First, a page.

This decade we will see health care increasingly move toward the community and home settings where whole person health care can be supported locally by pharmacists and other health care professionals. Whole person health care takes into consideration a multitude of factors that contribute to health or disease. Social determinants of health (SDoH), nonmedical factors, like the conditions into which people are born and conditions under which they grow, live and work; political systems; economic policies and more, contribute to health outcomes. This data can be collected, standardized and shared by clinical pharmacists as they take on a greater role in patient care and care coordination that enables them to operate at the top of their licensure. SDoH contributes to health disparities and inequities. Addressing SDoH is an important step toward achieving health equity.
Let’s not forget the boomers. In this decade, 74 million baby boomers in the United States will have turned 65 or older. According to AARP, nearly 90% of adults over 65 want to age in place and continue to live independently in their homes for as long as possible. And it makes sense. Staying in one’s home and community enables individuals to maintain social connections which are positive contributors to better health and quality of life. Baby boomers are the second-largest living generation, so support in providing care at home, in assisted living, skilled nursing, rehabilitation, long-term care and through remote patient monitoring will need to grow in priority. Plus, they’re living longer than their previous cohort and are generally high utilizers of health care, with high rates of cholesterol, diabetes, hypertension and obesity — the management of which can all be supported by clinical pharmacists.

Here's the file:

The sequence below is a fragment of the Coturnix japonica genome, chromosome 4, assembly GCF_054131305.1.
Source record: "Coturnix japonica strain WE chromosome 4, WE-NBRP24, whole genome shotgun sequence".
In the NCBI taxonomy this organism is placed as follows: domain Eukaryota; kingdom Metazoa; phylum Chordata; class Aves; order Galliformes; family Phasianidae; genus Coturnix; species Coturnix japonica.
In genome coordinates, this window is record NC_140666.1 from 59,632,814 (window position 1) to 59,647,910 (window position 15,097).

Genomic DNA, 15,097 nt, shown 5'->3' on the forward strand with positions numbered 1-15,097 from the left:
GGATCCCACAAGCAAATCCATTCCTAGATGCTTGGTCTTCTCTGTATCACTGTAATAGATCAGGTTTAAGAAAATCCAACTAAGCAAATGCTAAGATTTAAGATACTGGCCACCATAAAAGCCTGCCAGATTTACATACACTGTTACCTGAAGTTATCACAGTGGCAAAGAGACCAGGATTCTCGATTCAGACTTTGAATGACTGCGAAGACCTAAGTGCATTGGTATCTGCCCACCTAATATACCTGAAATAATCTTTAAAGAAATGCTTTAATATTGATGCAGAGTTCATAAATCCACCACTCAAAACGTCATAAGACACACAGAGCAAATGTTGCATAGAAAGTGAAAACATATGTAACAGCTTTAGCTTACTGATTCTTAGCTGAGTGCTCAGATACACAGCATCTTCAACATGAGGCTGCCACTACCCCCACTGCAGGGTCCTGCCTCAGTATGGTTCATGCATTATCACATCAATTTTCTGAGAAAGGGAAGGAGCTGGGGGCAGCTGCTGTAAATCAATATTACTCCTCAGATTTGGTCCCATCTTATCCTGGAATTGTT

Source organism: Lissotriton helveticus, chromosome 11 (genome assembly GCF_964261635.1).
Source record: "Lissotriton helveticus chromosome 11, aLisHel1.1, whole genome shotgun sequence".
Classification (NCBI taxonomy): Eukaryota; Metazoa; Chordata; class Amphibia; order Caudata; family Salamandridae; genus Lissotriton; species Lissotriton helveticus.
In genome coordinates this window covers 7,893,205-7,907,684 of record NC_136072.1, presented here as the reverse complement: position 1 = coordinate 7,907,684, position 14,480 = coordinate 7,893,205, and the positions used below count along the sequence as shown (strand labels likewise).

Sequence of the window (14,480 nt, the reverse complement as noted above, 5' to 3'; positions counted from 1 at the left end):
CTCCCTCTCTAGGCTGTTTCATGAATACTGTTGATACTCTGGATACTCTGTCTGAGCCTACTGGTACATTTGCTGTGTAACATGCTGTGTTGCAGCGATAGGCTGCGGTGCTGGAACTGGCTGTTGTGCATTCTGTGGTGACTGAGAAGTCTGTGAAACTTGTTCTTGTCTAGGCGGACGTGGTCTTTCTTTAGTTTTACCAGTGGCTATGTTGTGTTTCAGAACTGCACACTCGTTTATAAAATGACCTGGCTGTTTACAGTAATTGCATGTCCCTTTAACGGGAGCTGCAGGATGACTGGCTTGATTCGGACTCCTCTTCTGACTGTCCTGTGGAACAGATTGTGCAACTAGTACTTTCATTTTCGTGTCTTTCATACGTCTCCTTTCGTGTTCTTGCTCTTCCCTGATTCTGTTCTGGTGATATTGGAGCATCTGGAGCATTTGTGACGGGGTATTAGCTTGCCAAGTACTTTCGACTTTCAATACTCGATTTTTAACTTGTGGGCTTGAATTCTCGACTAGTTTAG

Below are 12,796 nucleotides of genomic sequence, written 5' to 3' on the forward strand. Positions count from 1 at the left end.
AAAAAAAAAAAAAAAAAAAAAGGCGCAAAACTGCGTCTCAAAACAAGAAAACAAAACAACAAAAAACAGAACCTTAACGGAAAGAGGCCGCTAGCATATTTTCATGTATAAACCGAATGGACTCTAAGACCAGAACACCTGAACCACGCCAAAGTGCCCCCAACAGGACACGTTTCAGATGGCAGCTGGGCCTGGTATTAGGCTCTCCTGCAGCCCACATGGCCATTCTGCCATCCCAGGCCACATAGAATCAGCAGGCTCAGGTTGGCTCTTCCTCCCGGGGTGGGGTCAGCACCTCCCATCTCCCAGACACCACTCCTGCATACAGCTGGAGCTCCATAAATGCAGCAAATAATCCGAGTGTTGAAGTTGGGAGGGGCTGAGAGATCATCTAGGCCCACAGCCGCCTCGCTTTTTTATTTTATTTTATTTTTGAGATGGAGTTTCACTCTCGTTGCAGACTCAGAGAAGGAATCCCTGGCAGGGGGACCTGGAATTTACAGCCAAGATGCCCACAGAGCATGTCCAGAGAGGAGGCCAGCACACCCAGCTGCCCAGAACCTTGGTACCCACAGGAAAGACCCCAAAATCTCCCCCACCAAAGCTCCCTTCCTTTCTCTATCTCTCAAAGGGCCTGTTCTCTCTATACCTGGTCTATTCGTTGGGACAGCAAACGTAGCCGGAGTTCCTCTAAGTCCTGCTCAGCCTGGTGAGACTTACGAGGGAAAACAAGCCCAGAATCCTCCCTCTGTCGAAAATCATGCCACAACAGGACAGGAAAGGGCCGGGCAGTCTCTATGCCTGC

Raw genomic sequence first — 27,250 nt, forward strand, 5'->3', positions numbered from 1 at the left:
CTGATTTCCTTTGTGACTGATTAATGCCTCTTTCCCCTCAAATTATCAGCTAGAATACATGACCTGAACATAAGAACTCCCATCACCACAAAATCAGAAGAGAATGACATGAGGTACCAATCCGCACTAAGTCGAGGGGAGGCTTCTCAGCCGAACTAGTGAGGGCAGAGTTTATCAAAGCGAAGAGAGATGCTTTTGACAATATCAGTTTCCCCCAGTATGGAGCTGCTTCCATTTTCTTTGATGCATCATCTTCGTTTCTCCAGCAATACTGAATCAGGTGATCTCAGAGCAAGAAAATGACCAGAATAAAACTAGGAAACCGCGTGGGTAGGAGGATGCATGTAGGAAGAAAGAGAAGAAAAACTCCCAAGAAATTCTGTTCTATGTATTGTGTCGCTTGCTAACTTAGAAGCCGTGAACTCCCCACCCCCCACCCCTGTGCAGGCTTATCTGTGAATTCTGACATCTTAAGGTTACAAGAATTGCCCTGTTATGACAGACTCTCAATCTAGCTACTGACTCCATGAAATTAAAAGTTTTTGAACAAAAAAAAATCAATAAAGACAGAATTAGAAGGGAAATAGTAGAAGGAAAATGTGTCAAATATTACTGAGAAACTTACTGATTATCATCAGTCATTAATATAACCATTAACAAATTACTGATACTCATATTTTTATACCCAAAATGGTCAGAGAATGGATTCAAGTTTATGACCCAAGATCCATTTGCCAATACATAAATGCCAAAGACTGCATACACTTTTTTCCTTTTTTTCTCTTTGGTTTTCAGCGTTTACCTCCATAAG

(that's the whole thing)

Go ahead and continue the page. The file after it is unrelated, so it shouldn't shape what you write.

Strategic initiatives focus on elevating pharmacists’ roles
NCPDP has several strategic initiatives that support clinical pharmacists moving beyond dispensing and deeper into providing patient care services. The COVID-19 pandemic exposed critical gaps in care that are a natural fit for clinical pharmacists. It also revealed challenges with the current public health infrastructure. Last fall a pilot of NCPDP’s National Facilitator Model was launched, funded by the NCPDP Foundation. The pilot engages pharmacists to access, monitor and report COVID-19 vaccination series information to validate key capabilities of the model that can strengthen pandemic and epidemic preparedness and response, as well as support public health surveillance. Importantly, the model uses standards widely used throughout the industry to ensure interoperability and real-time access to data nationwide and within providers’ existing workflows. It also uses the Universal Patient Identifier (UPI), powered by Experian Health UIM and NCPDP Standards to assure that vaccination information is tied to the right individual to support public health.